Once Upon a Time in the West (1968) A
In “Once Upon a Time in the West,” Sergio Leone’s 1968 lush and impressive Western, a revenge story becomes an meditation on the American Western past—and, more importantly, the Western moie genre.
Made on a grander scale, “Once Upon a Time in the West” followed Leone’s spagehtti Westerns with Clint Eastwood of the mid 1960s:
The movie is considered by many critics to be Leone’s undisouted masterpiece, though I prefer the lober, uncut version of “Once Upon a Time in America,” made in 1984, which became his last picture.
Once Upon is also known for its casting coup, taking Hollywood icon Henry Fonda, whose screen image always signalled decency and honesty and good American values (“Young Mr. Lincoln,” “Twelve Angry Men,” “Mister Roberts”), and asking him to play the villain.(and what a villain he is)
The plot is rather simple: To get the prime railroad land in Sweetwater, crippled railroad baron Morton (Gabriele Ferzetti) hires killers, led by the blue-eyed sadist Frank (Henry Fonda), who wipe out property owner Brett McBain (Frank Wolff) and his family.
McBain’s newly arrived bride, the fotmer prostitute Jill (Claudia Cardinale), however, inherits the land instead. Both outlaw Cheyenne (Jason Robards) and lethally mysterious Harmonica (Charles Bronson) decide to look after Jill and thwart Frank’s plans to seize her land.
As alliances, coalitions and betrayals evolve and change, it gradually becomes clear that Harmonica wants to get Frank for another reason, something to do with death and his past as a boy.
As in his Eastwood’s “Dollars” trilogy, Leone transforms the standard Western plot through the visual impact of widescreen landscapes and the human figures. At leats half of the film is shot in close-ups and mega close-ups.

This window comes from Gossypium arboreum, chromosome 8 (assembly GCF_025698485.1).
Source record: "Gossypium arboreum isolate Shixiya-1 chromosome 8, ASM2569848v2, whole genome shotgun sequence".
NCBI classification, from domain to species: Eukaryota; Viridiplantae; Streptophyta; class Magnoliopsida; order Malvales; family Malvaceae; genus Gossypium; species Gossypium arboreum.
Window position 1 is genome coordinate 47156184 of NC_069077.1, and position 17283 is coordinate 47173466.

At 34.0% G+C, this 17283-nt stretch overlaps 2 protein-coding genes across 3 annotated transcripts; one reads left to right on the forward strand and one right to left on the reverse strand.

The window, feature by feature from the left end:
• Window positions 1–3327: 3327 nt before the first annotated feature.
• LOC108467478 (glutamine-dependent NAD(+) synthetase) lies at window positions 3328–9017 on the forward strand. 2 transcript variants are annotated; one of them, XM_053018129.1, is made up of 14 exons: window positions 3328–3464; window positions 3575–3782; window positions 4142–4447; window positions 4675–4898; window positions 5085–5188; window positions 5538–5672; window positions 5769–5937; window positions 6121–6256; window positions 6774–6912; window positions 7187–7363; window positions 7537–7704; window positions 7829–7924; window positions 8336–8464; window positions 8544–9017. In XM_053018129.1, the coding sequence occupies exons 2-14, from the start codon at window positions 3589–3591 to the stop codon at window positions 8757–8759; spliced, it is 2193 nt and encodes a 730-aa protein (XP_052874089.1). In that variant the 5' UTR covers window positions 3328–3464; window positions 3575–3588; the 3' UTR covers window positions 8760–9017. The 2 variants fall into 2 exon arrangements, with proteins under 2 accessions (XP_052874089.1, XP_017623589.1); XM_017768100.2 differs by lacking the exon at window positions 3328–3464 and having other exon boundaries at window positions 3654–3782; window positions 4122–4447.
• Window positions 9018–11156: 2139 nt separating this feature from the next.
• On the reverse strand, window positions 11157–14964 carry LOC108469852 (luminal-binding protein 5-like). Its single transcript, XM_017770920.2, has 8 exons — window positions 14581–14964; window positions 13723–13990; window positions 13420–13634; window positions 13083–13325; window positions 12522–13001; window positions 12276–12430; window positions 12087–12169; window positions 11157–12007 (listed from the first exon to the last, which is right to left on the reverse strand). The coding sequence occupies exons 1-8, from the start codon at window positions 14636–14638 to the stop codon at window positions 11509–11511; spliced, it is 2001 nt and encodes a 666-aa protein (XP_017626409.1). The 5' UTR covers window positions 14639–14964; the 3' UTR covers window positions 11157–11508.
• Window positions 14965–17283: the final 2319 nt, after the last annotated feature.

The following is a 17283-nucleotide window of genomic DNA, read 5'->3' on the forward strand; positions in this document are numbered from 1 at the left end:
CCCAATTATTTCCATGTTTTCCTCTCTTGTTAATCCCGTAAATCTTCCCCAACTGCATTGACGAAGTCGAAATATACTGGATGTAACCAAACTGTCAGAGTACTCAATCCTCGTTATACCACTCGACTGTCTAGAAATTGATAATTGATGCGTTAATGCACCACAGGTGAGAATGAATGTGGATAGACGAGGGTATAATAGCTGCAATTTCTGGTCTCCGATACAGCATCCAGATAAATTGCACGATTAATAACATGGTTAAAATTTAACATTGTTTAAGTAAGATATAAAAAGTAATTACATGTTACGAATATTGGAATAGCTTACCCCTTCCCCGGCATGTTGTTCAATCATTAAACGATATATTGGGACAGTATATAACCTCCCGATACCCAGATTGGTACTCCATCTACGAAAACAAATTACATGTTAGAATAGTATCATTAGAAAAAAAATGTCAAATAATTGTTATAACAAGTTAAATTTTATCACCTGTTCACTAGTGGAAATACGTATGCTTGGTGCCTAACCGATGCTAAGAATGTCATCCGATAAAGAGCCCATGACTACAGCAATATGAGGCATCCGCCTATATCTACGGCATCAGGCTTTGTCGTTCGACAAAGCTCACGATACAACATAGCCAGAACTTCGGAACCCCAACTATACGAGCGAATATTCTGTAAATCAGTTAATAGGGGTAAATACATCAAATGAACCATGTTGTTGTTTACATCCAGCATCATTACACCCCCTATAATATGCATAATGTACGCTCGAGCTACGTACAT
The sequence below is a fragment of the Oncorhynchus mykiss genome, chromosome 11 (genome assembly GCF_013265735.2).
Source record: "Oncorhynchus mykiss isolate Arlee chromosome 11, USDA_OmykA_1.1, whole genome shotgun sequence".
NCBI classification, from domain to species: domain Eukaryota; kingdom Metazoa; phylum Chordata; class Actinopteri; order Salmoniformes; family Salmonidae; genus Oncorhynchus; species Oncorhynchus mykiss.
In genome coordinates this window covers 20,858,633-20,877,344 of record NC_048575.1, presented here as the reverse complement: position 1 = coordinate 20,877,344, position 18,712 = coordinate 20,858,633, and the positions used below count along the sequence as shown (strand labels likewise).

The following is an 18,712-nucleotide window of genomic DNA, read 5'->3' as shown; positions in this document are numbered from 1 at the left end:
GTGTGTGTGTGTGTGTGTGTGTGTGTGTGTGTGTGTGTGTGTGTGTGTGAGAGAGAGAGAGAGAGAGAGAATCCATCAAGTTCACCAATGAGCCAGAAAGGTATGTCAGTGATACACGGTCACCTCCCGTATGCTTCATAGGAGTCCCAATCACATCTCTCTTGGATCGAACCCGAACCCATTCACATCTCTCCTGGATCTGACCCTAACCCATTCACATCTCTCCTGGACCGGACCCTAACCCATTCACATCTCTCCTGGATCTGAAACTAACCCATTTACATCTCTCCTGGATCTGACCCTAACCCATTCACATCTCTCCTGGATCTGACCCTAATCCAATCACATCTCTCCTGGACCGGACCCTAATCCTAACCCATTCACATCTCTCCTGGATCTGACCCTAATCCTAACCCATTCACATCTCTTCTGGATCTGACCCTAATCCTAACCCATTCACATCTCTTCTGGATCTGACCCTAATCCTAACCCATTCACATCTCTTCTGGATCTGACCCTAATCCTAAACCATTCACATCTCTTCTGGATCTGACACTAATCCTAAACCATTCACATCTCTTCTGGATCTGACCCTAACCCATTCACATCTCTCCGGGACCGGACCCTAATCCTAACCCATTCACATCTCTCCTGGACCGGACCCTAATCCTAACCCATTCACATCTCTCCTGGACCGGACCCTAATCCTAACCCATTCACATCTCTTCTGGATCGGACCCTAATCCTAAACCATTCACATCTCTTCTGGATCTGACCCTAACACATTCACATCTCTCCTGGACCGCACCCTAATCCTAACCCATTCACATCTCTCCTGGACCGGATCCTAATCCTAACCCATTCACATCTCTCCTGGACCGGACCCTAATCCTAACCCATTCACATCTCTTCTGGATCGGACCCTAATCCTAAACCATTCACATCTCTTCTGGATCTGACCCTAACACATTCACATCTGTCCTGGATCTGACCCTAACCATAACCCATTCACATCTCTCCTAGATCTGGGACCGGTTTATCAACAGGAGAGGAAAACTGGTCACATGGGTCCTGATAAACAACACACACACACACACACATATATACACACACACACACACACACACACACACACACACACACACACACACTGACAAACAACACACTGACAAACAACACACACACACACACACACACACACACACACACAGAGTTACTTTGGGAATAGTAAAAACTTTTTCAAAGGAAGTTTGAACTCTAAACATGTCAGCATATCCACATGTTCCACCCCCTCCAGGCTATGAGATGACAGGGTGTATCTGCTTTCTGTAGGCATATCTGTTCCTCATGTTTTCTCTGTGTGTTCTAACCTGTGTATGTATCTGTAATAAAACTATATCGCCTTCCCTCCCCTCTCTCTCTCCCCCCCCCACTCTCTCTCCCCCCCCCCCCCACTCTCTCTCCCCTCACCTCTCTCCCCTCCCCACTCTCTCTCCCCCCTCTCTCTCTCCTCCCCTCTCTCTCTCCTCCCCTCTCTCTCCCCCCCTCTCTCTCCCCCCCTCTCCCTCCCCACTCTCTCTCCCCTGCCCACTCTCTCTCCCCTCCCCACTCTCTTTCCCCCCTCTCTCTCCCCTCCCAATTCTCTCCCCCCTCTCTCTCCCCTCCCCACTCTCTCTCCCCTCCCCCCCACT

The opening (credit) sequence is nothing short of sizzling, exemplifying Leone’s slow, deliberate pacing and meticulous mise-en-scene. We observe the bizarre conduct of the killers (Jack Elam and Woody Strode), as they await the arrival of a train, bringing “Harmonica” (Bronson), a stranger who has asked to meet Frank. We listen as the water drips on Strode’s bald head and Elam tries to shoo a fly inside his gun, while a third member cracks his knuckles.
There is a sense of anticipation and suspense from first to last scene, even though not much happens—it’s all in the mood and tone and visuals.
Ennio Morricone’s mesmerizing music deserves an essay and praise in its own right. Based on the script, the distinguished composer has written a distinct theme for each of the four main characters, such as tuneless harmonica for Bronson, electric guitar for Fonda, banjo for Robards, and lush, romantic music for Cardinale). Reportedly, Leone was so impressed that he asked his cast to adapt their specific acting, emotional conduct, and body rhythms to the score.
Leone’s film is not only the climax of a glorious career, but also a summation of a long tradition of the Western genre as we knew it. In many ways, it is a suitable eulogy for the classic Western hero in John Ford’s movies.
Sensuous in its visuals and operatic in emotions, “Once Upon a Time in the West” is one of Leone’s masterworks, and one of the best Westerns ever made. It’s also one of the most influential pictures of the 1960s.
Frank (Henry Fonda)
Jill McBain (Claudia Cardinale)
Cheyenne (Jason Robards Jr.)
The Man “Harmonica” (Charles Bronson)
Brett McBain (Frank Wolff)
Morton (Gabriele Ferzetti)
Sheriff (Keenan Wynn)
Sam (Paolo Stoppa)
Wobbles (Marco Zuanelli)
Barman (Lionel Standard)
Running Time: 165 Minutes.
Directed By: Sergio Leone
Screenplay by Sergio Leone and Sergio Donati, based on the story by Leone, Dario Argento, and Bernardo Bertolucci.
Camera: Tonino Delli Colli.
Released: December 21, 1968
On DVD: Nov 18, 2003
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